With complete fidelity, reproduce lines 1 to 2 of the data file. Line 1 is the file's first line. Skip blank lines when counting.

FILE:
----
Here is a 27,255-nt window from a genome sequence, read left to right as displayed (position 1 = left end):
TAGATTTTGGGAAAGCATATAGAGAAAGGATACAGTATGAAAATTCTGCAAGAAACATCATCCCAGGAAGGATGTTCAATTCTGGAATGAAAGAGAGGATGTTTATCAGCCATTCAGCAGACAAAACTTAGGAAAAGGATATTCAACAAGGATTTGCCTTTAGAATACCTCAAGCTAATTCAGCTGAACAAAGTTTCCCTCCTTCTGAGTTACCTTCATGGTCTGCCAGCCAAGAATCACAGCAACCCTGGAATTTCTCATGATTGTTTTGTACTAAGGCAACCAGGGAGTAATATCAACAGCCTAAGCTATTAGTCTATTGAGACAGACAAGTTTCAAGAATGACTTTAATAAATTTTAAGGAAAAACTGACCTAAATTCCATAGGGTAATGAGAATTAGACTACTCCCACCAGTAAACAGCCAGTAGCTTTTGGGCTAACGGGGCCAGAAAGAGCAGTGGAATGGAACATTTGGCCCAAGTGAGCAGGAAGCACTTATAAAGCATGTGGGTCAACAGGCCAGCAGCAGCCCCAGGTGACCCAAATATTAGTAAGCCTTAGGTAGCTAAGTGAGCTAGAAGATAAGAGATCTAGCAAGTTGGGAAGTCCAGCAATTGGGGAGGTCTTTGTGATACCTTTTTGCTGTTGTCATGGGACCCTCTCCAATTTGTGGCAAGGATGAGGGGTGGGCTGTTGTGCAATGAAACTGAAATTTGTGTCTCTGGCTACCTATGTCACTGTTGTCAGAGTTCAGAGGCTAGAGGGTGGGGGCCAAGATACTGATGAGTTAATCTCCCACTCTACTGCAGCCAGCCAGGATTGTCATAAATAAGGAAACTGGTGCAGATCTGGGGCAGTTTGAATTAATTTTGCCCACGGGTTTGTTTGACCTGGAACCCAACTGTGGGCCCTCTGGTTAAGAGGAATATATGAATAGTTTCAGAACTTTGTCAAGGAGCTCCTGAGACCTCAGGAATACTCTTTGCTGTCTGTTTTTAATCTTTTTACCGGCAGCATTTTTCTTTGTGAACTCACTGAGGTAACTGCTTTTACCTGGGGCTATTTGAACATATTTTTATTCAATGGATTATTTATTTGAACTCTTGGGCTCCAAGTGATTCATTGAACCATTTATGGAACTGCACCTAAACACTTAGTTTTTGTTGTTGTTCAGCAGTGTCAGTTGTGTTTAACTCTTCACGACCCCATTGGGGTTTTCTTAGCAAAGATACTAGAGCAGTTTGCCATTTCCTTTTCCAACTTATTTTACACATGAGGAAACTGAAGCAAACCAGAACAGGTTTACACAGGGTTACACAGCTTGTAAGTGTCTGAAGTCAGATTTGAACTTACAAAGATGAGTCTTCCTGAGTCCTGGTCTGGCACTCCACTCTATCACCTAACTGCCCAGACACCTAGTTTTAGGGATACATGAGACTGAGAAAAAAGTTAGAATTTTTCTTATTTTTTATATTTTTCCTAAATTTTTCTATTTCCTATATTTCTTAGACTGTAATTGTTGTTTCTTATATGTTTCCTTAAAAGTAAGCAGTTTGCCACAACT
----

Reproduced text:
Here is a 27,255-nt window from a genome sequence, read left to right as displayed (position 1 = left end):
TAGATTTTGGGAAAGCATATAGAGAAAGGATACAGTATGAAAATTCTGCAAGAAACATCATCCCAGGAAGGATGTTCAATTCTGGAATGAAAGAGAGGATGTTTATCAGCCATTCAGCAGACAAAACTTAGGAAAAGGATATTCAACAAGGATTTGCCTTTAGAATACCTCAAGCTAATTCAGCTGAACAAAGTTTCCCTCCTTCTGAGTTACCTTCATGGTCTGCCAGCCAAGAATCACAGCAACCCTGGAATTTCTCATGATTGTTTTGTACTAAGGCAACCAGGGAGTAATATCAACAGCCTAAGCTATTAGTCTATTGAGACAGACAAGTTTCAAGAATGACTTTAATAAATTTTAAGGAAAAACTGACCTAAATTCCATAGGGTAATGAGAATTAGACTACTCCCACCAGTAAACAGCCAGTAGCTTTTGGGCTAACGGGGCCAGAAAGAGCAGTGGAATGGAACATTTGGCCCAAGTGAGCAGGAAGCACTTATAAAGCATGTGGGTCAACAGGCCAGCAGCAGCCCCAGGTGACCCAAATATTAGTAAGCCTTAGGTAGCTAAGTGAGCTAGAAGATAAGAGATCTAGCAAGTTGGGAAGTCCAGCAATTGGGGAGGTCTTTGTGATACCTTTTTGCTGTTGTCATGGGACCCTCTCCAATTTGTGGCAAGGATGAGGGGTGGGCTGTTGTGCAATGAAACTGAAATTTGTGTCTCTGGCTACCTATGTCACTGTTGTCAGAGTTCAGAGGCTAGAGGGTGGGGGCCAAGATACTGATGAGTTAATCTCCCACTCTACTGCAGCCAGCCAGGATTGTCATAAATAAGGAAACTGGTGCAGATCTGGGGCAGTTTGAATTAATTTTGCCCACGGGTTTGTTTGACCTGGAACCCAACTGTGGGCCCTCTGGTTAAGAGGAATATATGAATAGTTTCAGAACTTTGTCAAGGAGCTCCTGAGACCTCAGGAATACTCTTTGCTGTCTGTTTTTAATCTTTTTACCGGCAGCATTTTTCTTTGTGAACTCACTGAGGTAACTGCTTTTACCTGGGGCTATTTGAACATATTTTTATTCAATGGATTATTTATTTGAACTCTTGGGCTCCAAGTGATTCATTGAACCATTTATGGAACTGCACCTAAACACTTAGTTTTTGTTGTTGTTCAGCAGTGTCAGTTGTGTTTAACTCTTCACGACCCCATTGGGGTTTTCTTAGCAAAGATACTAGAGCAGTTTGCCATTTCCTTTTCCAACTTATTTTACACATGAGGAAACTGAAGCAAACCAGAACAGGTTTACACAGGGTTACACAGCTTGTAAGTGTCTGAAGTCAGATTTGAACTTACAAAGATGAGTCTTCCTGAGTCCTGGTCTGGCACTCCACTCTATCACCTAACTGCCCAGACACCTAGTTTTAGGGATACATGAGACTGAGAAAAAAGTTAGAATTTTTCTTATTTTTTATATTTTTCCTAAATTTTTCTATTTCCTATATTTCTTAGACTGTAATTGTTGTTTCTTATATGTTTCCTTAAAAGTAAGCAGTTTGCCACAACT